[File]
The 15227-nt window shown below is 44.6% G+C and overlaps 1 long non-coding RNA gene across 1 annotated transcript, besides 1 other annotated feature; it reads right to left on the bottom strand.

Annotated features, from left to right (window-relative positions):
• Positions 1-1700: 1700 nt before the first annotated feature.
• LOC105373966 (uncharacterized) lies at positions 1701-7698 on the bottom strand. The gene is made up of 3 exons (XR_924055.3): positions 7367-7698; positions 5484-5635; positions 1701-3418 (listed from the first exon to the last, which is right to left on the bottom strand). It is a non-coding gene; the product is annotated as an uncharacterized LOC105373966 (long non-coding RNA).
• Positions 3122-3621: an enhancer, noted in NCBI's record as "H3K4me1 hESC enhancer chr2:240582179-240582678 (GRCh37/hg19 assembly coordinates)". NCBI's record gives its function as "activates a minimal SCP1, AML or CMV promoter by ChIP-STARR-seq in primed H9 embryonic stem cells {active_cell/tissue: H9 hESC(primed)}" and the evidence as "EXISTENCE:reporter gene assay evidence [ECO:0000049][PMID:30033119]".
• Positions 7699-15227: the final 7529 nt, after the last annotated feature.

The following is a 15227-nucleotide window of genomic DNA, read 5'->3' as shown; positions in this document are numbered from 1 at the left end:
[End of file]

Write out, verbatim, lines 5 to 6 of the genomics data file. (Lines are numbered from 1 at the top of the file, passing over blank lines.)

• Positions 3122-3621: an enhancer, noted in NCBI's record as "H3K4me1 hESC enhancer chr2:240582179-240582678 (GRCh37/hg19 assembly coordinates)". NCBI's record gives its function as "activates a minimal SCP1, AML or CMV promoter by ChIP-STARR-seq in primed H9 embryonic stem cells {active_cell/tissue: H9 hESC(primed)}" and the evidence as "EXISTENCE:reporter gene assay evidence [ECO:0000049][PMID:30033119]".
• Positions 7699-15227: the final 7529 nt, after the last annotated feature.